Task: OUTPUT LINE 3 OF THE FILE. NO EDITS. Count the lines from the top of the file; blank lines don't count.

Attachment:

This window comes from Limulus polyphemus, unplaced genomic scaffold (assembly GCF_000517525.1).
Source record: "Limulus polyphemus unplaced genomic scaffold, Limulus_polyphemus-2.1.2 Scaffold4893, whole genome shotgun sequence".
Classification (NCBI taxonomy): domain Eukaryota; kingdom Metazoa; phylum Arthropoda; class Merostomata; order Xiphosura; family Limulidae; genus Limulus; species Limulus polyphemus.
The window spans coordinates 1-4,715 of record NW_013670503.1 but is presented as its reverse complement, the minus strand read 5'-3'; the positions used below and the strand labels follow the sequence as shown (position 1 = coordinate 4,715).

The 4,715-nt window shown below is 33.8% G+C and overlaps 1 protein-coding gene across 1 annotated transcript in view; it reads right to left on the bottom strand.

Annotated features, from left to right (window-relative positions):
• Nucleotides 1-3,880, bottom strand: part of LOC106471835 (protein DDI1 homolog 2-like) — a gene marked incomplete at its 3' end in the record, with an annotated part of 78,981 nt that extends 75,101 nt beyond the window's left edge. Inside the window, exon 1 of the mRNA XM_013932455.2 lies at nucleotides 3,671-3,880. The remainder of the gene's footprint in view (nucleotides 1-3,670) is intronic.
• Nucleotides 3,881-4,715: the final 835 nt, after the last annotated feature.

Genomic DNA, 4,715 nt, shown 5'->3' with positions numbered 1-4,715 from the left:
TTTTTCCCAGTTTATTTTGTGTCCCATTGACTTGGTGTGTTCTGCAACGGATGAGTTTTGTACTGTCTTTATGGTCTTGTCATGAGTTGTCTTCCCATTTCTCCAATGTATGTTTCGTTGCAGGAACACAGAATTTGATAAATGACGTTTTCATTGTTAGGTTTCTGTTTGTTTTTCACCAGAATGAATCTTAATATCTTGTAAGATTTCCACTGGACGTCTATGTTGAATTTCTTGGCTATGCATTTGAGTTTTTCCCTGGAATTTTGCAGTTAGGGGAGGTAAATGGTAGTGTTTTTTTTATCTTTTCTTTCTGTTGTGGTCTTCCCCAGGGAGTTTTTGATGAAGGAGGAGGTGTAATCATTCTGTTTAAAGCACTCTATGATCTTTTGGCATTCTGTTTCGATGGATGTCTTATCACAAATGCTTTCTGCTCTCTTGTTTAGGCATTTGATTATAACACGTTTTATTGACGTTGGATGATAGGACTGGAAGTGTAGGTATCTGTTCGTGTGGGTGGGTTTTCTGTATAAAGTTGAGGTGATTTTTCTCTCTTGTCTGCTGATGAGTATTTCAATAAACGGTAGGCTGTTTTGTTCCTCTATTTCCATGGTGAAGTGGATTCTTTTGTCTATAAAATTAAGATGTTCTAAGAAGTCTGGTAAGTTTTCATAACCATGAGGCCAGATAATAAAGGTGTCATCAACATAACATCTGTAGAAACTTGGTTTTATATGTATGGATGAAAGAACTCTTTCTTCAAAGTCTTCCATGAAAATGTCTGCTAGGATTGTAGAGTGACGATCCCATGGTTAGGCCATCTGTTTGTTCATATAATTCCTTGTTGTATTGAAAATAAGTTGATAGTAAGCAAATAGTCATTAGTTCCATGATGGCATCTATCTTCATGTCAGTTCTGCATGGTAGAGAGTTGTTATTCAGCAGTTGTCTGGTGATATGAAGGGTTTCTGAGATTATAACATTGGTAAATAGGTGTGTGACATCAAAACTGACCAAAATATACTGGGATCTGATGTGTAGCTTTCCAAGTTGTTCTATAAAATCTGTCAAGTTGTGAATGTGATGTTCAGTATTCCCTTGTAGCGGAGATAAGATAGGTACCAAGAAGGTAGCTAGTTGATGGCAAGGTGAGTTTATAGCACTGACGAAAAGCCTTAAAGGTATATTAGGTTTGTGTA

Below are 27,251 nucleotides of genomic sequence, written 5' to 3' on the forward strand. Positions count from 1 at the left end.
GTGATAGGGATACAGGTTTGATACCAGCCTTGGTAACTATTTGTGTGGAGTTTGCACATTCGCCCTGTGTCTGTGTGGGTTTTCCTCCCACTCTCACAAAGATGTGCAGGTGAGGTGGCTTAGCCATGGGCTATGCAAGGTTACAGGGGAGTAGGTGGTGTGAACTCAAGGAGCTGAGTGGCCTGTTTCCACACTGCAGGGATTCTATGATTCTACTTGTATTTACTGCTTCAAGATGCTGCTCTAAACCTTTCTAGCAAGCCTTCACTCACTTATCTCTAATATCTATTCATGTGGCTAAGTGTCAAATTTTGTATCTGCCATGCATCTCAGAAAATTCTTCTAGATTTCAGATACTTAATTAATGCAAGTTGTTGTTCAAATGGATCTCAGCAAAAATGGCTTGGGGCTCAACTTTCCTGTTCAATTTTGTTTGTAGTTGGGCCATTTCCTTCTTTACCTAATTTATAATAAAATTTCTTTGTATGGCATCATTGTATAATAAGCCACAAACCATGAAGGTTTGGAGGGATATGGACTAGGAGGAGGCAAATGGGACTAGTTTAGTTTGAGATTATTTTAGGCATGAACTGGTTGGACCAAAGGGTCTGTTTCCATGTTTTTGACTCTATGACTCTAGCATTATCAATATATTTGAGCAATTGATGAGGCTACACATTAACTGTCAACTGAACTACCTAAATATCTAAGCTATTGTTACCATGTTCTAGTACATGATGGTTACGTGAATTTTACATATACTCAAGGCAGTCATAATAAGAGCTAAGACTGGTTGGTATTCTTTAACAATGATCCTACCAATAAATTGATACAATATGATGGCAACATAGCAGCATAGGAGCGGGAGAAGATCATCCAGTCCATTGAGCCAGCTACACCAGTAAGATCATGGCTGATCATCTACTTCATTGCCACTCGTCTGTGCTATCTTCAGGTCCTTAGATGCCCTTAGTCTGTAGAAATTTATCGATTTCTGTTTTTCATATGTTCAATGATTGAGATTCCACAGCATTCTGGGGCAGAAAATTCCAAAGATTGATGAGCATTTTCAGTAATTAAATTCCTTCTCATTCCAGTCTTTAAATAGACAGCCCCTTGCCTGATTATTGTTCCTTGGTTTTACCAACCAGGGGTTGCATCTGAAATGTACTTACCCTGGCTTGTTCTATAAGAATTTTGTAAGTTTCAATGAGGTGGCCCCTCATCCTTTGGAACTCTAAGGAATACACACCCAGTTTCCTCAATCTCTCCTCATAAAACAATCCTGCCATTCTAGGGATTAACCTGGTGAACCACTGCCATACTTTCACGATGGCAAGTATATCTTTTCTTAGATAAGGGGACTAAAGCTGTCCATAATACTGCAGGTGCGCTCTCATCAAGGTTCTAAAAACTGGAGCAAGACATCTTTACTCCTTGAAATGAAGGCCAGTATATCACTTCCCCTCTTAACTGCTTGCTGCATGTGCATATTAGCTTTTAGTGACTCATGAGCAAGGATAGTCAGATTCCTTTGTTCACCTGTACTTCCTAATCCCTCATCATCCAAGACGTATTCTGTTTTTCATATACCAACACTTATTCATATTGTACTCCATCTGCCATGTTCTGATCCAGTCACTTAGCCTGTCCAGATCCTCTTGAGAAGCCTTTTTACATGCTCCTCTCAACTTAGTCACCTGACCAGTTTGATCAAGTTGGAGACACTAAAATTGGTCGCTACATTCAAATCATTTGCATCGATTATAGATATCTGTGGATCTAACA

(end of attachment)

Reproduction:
Classification (NCBI taxonomy): domain Eukaryota; kingdom Metazoa; phylum Arthropoda; class Merostomata; order Xiphosura; family Limulidae; genus Limulus; species Limulus polyphemus.